When I was young I had a hard time understanding the difference between Jesus and Superman. Both were heroes to me (though I confess I leaned a little toward Superman.) Superman had all those powers. He could fly; he had x-ray vision; bullets would just bounce off his chest. OF course Jesus had super powers too. He could walk on water, calm a raging storm with just a word, heal the sick and even raise the dead. I was pretty sure Jesus could fly and probably had x-ray vision too. Years later as I grew up I learned the difference between Jesus and Superman. Superman was invulnerable. Jesus was strong enough to be vulnerable. Superman had the courage to step in front of bullets because they would just bounce off. Jesus had the courage to step in front of bullets when he knew they wouldn’t bounce off. You tell me, which took more strength: to stand upright in a boat and shout “Be still” or to kneel trembling in a garden and pray “Thy will.”; to amaze his disciples by walking on the water or to disappoint them by stumbling up to Calvary; to cry out for all to hear, “Lazarus come forth” or to groan in words barely audible, “Father Forgive.” Christ shows us what happens when love and power come together, power becomes the strength to lay down my life, the agenda to serve others, the passion to recognize, honor and privilege others helping to empower others to become what Christ wants them to be. When we embrace this kind of empowering love in our marriage relationships, our parent-child relationships, our employer-employee relationships, our focus becomes how can I use whatever resources and opportunities and power I have to help others become what God wants them to become.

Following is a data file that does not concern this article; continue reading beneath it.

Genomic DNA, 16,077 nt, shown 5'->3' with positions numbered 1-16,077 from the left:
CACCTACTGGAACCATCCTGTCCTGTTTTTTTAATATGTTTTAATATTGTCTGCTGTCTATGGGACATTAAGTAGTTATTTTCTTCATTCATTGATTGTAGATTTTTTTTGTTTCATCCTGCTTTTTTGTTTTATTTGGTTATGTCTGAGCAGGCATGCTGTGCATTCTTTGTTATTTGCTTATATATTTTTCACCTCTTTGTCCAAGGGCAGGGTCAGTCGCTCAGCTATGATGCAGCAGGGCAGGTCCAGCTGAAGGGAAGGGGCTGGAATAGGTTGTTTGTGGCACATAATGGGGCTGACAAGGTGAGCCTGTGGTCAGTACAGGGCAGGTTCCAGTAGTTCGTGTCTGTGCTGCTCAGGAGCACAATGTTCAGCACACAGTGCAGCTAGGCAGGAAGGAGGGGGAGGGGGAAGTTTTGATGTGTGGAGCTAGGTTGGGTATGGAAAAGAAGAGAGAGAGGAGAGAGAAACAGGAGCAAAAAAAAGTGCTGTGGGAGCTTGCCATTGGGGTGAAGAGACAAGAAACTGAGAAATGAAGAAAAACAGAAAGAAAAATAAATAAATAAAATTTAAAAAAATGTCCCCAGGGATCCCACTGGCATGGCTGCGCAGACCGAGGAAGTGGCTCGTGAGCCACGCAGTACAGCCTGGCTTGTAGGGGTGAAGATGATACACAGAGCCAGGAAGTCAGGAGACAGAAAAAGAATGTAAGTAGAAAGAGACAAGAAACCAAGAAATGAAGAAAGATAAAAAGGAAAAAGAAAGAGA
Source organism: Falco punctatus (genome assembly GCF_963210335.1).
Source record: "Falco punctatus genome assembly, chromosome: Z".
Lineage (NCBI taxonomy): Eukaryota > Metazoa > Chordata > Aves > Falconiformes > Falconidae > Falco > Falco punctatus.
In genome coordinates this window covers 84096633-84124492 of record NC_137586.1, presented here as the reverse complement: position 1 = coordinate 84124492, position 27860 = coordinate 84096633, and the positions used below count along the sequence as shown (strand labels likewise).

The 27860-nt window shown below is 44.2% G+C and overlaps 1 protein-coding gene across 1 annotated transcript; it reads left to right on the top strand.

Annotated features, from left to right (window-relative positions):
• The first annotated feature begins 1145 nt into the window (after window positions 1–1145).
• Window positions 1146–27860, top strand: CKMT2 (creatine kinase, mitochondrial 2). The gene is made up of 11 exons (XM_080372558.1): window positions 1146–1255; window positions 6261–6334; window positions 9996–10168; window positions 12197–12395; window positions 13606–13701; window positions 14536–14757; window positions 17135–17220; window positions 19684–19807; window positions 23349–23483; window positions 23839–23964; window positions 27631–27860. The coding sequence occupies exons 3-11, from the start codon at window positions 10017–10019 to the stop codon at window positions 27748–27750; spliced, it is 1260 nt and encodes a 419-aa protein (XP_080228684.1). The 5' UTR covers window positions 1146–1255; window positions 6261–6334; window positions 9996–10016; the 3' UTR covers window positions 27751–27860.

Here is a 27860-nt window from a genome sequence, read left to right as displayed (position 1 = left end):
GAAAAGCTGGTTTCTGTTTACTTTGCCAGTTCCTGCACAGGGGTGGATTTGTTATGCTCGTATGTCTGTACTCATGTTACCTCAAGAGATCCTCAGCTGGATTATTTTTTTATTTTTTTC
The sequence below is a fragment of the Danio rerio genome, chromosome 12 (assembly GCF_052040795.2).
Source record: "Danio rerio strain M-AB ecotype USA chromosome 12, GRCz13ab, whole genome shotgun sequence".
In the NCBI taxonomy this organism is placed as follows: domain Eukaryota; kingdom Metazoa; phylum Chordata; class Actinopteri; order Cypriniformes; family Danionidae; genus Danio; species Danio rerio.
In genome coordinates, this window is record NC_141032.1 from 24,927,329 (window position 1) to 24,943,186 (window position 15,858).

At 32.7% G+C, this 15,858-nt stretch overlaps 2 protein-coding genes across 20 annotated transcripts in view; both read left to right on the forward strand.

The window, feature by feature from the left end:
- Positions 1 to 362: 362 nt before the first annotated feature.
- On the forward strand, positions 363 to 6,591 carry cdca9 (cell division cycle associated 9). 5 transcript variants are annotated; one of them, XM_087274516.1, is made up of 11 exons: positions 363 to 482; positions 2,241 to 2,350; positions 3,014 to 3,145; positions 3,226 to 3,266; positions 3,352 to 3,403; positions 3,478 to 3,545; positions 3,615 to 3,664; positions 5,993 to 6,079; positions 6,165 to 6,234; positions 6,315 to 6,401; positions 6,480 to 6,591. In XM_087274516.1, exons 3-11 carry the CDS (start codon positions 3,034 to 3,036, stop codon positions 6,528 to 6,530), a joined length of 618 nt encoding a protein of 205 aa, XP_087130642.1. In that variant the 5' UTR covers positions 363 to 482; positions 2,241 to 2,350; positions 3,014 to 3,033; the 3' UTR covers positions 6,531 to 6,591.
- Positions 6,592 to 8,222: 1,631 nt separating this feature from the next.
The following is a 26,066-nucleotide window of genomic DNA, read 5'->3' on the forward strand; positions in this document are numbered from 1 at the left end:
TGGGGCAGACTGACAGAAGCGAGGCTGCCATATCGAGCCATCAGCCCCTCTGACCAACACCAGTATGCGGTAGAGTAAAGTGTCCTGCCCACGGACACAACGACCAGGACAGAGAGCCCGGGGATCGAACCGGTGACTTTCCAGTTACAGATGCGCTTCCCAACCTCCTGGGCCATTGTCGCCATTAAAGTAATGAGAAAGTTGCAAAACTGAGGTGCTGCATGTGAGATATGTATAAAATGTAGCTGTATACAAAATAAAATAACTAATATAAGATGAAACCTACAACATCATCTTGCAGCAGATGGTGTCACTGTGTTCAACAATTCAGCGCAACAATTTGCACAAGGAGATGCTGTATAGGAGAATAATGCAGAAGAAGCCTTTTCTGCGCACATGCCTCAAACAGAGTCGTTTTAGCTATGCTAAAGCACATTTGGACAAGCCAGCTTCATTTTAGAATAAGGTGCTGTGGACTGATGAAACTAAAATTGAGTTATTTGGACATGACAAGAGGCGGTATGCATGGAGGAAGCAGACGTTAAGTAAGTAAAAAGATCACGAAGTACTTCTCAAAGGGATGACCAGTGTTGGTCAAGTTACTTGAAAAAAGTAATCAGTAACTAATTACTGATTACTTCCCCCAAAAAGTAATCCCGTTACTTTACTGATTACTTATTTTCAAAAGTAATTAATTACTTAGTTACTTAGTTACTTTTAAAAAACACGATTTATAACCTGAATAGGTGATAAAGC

So, if you believe you should have authority and power, fine. Just remember Christ had all authority and all power and laid it all down to become a servant, even to the point of giving his life. If you believe you should have more power than you have, fine. Just remember Christ, and that the lack of any title, or position or recognition did not prevent Christ from having all the power he needed to do the most incredible work ever done. Whether or not we believePaul is giving us a detailed blueprint for what marriages and families and other social relationships should look like in every place for all time, clearly he is giving us a transforming principle forany relationship, in any place at any time to become l ess self-centered and more Christ-centered. As Christ taught by his life, even if you enjoy the ultimate power, being God, there is no better way to use that power than to become a servant to others. For the son of man came not to be served, but to serve.He did not consider equality with God something to be grasped but emptied himself taking the very form of a servant(Philippians 2). If we would be a Christ-centered people, if we want our household societies to be Christ-centered, we can hardly do any different.